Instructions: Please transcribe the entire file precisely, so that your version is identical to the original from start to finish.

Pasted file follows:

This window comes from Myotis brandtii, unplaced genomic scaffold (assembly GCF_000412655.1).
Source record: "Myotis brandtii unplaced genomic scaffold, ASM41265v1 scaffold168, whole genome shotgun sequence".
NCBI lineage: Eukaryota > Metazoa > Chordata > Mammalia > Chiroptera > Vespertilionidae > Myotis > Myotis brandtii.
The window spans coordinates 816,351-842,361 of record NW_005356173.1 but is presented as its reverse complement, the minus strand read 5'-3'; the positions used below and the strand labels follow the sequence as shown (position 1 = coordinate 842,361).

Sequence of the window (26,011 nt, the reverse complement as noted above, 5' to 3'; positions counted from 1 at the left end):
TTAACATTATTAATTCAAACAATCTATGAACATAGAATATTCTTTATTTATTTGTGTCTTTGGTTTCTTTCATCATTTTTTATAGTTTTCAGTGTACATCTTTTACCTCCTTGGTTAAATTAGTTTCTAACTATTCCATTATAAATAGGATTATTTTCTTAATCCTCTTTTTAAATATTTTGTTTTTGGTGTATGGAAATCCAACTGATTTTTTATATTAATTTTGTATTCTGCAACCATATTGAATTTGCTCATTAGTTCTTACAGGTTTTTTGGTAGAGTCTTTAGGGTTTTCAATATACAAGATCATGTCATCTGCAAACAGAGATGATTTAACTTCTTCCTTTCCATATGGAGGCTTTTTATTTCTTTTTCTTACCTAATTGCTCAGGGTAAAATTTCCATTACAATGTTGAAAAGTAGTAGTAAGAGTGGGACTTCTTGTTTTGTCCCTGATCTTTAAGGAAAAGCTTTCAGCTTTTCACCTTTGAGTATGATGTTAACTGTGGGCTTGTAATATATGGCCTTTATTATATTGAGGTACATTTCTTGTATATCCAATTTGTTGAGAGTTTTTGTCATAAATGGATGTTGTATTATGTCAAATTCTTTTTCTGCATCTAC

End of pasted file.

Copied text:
This window comes from Myotis brandtii, unplaced genomic scaffold (assembly GCF_000412655.1).
Source record: "Myotis brandtii unplaced genomic scaffold, ASM41265v1 scaffold168, whole genome shotgun sequence".
NCBI lineage: Eukaryota > Metazoa > Chordata > Mammalia > Chiroptera > Vespertilionidae > Myotis > Myotis brandtii.
The window spans coordinates 816,351-842,361 of record NW_005356173.1 but is presented as its reverse complement, the minus strand read 5'-3'; the positions used below and the strand labels follow the sequence as shown (position 1 = coordinate 842,361).

Sequence of the window (26,011 nt, the reverse complement as noted above, 5' to 3'; positions counted from 1 at the left end):
TTAACATTATTAATTCAAACAATCTATGAACATAGAATATTCTTTATTTATTTGTGTCTTTGGTTTCTTTCATCATTTTTTATAGTTTTCAGTGTACATCTTTTACCTCCTTGGTTAAATTAGTTTCTAACTATTCCATTATAAATAGGATTATTTTCTTAATCCTCTTTTTAAATATTTTGTTTTTGGTGTATGGAAATCCAACTGATTTTTTATATTAATTTTGTATTCTGCAACCATATTGAATTTGCTCATTAGTTCTTACAGGTTTTTTGGTAGAGTCTTTAGGGTTTTCAATATACAAGATCATGTCATCTGCAAACAGAGATGATTTAACTTCTTCCTTTCCATATGGAGGCTTTTTATTTCTTTTTCTTACCTAATTGCTCAGGGTAAAATTTCCATTACAATGTTGAAAAGTAGTAGTAAGAGTGGGACTTCTTGTTTTGTCCCTGATCTTTAAGGAAAAGCTTTCAGCTTTTCACCTTTGAGTATGATGTTAACTGTGGGCTTGTAATATATGGCCTTTATTATATTGAGGTACATTTCTTGTATATCCAATTTGTTGAGAGTTTTTGTCATAAATGGATGTTGTATTATGTCAAATTCTTTTTCTGCATCTAC